R code:
curve(1.5e9/(x*525600), xlim=c(40,100), lwd=5,
ylab=”Lifetime (years)”, xlab=”beats/minute”);
abline(v=60, col=”red”);abline(v=70, col=”red”)

If an animal beats its heart between 60 and 70 times a minute, it would use up its 1.5 billion beats in around 40-45 years. Is this a ballpark estimate of a human’s lifetime in the wild? (Aside: if you take the 1.1 billion heart beats derived from mice and elephants and assume a heart-rate of 70 beats per minute for humans you get 29.9 years!)

Now, don’t worry. Humans have found amazing ways to increase their lifespan, and it’s not like everyone has a set number of heart beats to get through before it’s all over. This is just an interesting result of looking at metabolism and ecology – and what’s even more interesting is looking at the animals that stray from the predictions.

*That’s about the predicted number of heartbeats in an average organism’s lifetime

Cool weather

The recent cold snap across the U.S. dusted off some neurons that hadn’t been used since Earth Science- and in the process I made a pretty cool (lol) connection with some images of Saturn recently released from NASA. The Earth has a vortex of cold air spinning around its North Pole, and in early January this vortex branched out and dropped a blanket of cold air onto the Americas.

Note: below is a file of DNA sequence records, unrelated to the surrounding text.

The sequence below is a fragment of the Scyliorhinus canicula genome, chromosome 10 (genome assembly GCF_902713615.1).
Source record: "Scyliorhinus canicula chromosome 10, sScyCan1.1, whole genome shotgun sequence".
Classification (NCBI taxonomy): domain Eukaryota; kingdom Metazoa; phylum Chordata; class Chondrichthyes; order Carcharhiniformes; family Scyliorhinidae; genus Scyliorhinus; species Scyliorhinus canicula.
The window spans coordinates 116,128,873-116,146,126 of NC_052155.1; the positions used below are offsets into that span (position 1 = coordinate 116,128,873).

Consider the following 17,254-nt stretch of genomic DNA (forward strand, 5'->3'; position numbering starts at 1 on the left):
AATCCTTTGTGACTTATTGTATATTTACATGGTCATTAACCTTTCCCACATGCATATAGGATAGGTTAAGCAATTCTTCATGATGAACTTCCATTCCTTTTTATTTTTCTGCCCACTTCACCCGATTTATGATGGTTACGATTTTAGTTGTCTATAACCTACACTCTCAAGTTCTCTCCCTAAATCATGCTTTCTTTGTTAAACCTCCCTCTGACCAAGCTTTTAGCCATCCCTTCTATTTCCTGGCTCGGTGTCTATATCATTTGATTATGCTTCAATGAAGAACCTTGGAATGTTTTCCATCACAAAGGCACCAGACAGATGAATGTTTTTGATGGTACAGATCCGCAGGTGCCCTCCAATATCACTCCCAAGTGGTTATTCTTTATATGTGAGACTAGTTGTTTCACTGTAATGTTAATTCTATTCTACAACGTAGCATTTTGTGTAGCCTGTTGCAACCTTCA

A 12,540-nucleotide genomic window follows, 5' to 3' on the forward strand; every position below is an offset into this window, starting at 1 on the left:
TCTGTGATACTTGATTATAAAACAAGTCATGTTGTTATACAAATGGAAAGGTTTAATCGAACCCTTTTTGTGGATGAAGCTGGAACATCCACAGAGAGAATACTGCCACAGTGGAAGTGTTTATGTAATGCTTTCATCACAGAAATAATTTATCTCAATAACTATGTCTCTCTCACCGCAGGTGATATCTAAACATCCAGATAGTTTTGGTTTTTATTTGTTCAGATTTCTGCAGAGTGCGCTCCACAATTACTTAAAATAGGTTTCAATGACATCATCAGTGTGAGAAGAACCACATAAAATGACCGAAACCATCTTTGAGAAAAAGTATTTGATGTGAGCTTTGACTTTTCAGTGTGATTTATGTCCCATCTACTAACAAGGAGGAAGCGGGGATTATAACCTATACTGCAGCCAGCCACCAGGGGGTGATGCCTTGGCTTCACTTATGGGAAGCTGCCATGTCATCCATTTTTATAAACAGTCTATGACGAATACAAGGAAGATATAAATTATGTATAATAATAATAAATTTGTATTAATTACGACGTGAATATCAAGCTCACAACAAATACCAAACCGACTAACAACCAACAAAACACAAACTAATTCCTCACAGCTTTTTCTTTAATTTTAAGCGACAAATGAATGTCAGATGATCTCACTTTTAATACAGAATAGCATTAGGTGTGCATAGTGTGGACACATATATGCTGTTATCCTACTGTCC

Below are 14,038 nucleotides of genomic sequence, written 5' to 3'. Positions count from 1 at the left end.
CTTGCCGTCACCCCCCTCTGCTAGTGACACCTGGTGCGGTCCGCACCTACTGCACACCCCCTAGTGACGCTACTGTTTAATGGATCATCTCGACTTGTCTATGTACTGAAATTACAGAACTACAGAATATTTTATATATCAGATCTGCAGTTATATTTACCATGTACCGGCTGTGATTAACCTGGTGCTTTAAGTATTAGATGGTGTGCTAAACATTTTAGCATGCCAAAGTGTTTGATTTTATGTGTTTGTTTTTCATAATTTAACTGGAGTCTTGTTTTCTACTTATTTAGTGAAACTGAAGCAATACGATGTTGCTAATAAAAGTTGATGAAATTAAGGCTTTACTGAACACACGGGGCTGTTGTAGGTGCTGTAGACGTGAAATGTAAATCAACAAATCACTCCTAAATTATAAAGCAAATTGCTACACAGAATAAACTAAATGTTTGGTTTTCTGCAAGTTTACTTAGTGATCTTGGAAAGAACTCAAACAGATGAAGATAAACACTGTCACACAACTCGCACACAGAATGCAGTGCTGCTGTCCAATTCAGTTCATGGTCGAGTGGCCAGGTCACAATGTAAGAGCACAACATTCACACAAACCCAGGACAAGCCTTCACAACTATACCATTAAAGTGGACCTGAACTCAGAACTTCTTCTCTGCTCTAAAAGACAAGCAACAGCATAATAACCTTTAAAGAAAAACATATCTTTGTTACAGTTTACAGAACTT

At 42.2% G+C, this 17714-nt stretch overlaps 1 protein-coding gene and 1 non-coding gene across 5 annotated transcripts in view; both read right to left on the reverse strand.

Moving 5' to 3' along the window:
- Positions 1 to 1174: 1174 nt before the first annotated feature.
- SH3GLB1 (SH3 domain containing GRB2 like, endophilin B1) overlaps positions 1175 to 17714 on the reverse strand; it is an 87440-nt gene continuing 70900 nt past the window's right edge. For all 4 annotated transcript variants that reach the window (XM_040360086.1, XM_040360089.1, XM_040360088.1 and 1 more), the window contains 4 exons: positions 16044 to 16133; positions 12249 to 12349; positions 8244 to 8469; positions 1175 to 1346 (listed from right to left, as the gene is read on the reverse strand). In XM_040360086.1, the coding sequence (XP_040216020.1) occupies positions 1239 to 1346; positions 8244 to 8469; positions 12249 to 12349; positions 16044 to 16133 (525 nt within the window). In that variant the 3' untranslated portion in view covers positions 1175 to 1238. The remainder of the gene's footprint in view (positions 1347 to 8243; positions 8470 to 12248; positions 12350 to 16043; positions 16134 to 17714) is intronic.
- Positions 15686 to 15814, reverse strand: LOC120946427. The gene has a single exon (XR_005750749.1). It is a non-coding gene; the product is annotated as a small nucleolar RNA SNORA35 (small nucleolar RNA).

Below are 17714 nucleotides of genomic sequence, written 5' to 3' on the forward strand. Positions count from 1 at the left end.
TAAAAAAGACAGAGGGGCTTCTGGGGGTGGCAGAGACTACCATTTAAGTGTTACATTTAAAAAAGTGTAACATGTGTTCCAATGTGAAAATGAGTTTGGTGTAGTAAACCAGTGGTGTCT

Image Image

As you can tell from the above images, our polar vortex isn’t especially consistent or symmetrical in shape. The same can not be said for Saturn’s polar vortex


Credit: NASA/JPL-Caltech/SSI/Hampton University

The beautiful series of images above was taken from the Cassini spacecraft. “The hexagon”, as it’s known, has a hurricane at its center with cloud speeds of 330 miles per hour.


Credit: NASA/JPL-Caltech/SSI

It’s awesome to see well-documented phenomena on Earth taken to their extreme on foreign planets. Hopefully we’ll see more as we continue to explore the worlds in our solar system and beyond.

Check out more stunning images of the hexagon here.

Cuban Treefrog (Osteopilus septentrionalis)


I am pretty sure this is a Cuban Treefrog, although please tell me if I’m wrong!


I let it go outside (sorry native frogs :-/). Anyway, it was definitely a neat surprise to find inside! That is, if you aren’t native to Florida yourself.


Carolina Wolf Spider

Carolina Wolf Spider

Hogna carolinensis, found in my apartment, Gainesville, FL.

Our message to the cosmos.